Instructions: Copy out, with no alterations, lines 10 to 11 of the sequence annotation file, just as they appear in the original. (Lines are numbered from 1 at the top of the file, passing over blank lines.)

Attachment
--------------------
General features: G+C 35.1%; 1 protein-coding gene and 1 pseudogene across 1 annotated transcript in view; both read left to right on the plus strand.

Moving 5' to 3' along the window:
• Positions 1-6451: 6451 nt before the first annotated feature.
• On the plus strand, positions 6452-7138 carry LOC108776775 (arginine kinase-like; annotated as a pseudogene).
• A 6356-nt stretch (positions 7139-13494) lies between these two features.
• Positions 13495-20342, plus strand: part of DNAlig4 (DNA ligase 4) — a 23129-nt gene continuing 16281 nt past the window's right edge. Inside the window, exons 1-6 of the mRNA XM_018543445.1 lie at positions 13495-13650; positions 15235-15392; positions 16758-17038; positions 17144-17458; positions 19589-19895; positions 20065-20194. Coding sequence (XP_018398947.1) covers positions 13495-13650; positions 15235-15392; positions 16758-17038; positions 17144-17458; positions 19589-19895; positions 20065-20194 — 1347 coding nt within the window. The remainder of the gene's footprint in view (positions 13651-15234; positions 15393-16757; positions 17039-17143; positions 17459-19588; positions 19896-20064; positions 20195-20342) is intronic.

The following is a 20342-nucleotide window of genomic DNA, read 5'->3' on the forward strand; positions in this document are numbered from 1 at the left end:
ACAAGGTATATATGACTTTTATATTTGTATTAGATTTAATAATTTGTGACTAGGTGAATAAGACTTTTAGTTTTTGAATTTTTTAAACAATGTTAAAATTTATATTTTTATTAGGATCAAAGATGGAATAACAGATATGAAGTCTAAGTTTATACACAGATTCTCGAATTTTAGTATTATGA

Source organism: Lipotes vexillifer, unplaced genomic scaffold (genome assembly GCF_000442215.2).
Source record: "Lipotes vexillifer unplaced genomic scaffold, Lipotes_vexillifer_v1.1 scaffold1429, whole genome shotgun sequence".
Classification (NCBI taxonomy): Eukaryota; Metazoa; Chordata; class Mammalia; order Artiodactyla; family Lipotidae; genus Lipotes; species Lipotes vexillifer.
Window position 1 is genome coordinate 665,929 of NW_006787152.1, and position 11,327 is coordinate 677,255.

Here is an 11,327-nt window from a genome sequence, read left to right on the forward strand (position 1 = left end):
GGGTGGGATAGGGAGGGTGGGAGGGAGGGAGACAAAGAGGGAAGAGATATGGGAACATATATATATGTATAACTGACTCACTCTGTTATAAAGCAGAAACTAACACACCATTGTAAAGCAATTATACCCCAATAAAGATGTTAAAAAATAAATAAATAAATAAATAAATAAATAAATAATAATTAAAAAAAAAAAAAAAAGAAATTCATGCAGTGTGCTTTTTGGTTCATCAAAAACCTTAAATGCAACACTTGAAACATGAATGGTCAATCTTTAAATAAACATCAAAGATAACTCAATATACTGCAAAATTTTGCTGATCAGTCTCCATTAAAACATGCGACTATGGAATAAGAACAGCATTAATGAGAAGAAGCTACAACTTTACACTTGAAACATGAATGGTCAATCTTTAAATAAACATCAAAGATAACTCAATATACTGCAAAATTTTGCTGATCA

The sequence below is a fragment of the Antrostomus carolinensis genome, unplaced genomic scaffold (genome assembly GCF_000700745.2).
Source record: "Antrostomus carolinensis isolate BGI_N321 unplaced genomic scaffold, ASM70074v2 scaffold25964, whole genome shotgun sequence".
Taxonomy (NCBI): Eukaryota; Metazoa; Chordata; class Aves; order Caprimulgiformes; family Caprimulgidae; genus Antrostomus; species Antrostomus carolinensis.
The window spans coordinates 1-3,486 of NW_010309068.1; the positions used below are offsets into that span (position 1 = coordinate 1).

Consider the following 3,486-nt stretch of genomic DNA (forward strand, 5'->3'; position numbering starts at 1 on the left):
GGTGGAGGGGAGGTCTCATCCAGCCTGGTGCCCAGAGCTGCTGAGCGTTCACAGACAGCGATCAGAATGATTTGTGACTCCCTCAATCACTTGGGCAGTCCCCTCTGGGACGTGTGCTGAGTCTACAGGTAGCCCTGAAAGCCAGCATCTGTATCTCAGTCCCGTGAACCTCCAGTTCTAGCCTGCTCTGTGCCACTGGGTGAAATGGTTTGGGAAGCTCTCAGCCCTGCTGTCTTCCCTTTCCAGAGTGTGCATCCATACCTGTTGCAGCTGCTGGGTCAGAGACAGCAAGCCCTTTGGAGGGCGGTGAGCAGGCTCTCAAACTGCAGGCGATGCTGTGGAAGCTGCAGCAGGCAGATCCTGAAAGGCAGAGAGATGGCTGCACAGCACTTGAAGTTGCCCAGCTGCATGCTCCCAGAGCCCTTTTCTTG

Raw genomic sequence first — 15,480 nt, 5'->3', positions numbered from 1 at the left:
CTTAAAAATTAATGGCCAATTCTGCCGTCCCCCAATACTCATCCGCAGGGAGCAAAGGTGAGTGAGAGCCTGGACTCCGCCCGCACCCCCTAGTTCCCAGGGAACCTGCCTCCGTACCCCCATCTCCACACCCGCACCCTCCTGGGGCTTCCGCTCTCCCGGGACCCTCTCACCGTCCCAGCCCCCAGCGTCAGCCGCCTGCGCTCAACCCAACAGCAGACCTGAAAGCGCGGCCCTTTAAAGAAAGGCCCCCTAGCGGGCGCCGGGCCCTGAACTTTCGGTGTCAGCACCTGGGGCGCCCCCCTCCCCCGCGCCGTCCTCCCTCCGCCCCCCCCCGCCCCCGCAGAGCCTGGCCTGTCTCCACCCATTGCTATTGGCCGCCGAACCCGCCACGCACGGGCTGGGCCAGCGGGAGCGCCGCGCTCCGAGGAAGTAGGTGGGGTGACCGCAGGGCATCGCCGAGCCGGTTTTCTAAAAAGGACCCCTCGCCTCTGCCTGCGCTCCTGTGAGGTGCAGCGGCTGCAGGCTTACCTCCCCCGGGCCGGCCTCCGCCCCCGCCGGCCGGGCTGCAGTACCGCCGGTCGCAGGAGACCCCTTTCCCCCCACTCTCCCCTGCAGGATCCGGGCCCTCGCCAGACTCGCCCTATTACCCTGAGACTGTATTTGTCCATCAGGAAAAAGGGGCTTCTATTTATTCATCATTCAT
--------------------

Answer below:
Source record: "Lipotes vexillifer unplaced genomic scaffold, Lipotes_vexillifer_v1.1 scaffold1429, whole genome shotgun sequence".
Classification (NCBI taxonomy): Eukaryota; Metazoa; Chordata; class Mammalia; order Artiodactyla; family Lipotidae; genus Lipotes; species Lipotes vexillifer.